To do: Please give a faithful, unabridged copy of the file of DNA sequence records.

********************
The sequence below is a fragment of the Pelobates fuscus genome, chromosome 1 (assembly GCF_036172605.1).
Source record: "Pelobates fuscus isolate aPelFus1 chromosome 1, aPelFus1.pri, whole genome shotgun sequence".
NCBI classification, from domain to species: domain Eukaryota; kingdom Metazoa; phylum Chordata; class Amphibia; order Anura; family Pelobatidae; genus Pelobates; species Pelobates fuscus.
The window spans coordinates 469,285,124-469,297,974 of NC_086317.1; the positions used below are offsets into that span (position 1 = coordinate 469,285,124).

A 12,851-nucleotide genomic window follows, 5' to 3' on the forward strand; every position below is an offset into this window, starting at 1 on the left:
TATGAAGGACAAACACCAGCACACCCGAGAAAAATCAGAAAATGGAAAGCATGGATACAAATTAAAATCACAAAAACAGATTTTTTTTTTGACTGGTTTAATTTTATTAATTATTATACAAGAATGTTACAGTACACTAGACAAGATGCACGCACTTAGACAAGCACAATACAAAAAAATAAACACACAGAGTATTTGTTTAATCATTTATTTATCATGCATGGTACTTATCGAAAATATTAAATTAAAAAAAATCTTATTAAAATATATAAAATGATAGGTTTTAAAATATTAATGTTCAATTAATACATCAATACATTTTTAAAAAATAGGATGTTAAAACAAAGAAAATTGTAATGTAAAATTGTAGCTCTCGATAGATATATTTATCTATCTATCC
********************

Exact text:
The sequence below is a fragment of the Pelobates fuscus genome, chromosome 1 (assembly GCF_036172605.1).
Source record: "Pelobates fuscus isolate aPelFus1 chromosome 1, aPelFus1.pri, whole genome shotgun sequence".
NCBI classification, from domain to species: domain Eukaryota; kingdom Metazoa; phylum Chordata; class Amphibia; order Anura; family Pelobatidae; genus Pelobates; species Pelobates fuscus.
The window spans coordinates 469,285,124-469,297,974 of NC_086317.1; the positions used below are offsets into that span (position 1 = coordinate 469,285,124).

A 12,851-nucleotide genomic window follows, 5' to 3' on the forward strand; every position below is an offset into this window, starting at 1 on the left:
TATGAAGGACAAACACCAGCACACCCGAGAAAAATCAGAAAATGGAAAGCATGGATACAAATTAAAATCACAAAAACAGATTTTTTTTTTGACTGGTTTAATTTTATTAATTATTATACAAGAATGTTACAGTACACTAGACAAGATGCACGCACTTAGACAAGCACAATACAAAAAAATAAACACACAGAGTATTTGTTTAATCATTTATTTATCATGCATGGTACTTATCGAAAATATTAAATTAAAAAAAATCTTATTAAAATATATAAAATGATAGGTTTTAAAATATTAATGTTCAATTAATACATCAATACATTTTTAAAAAATAGGATGTTAAAACAAAGAAAATTGTAATGTAAAATTGTAGCTCTCGATAGATATATTTATCTATCTATCC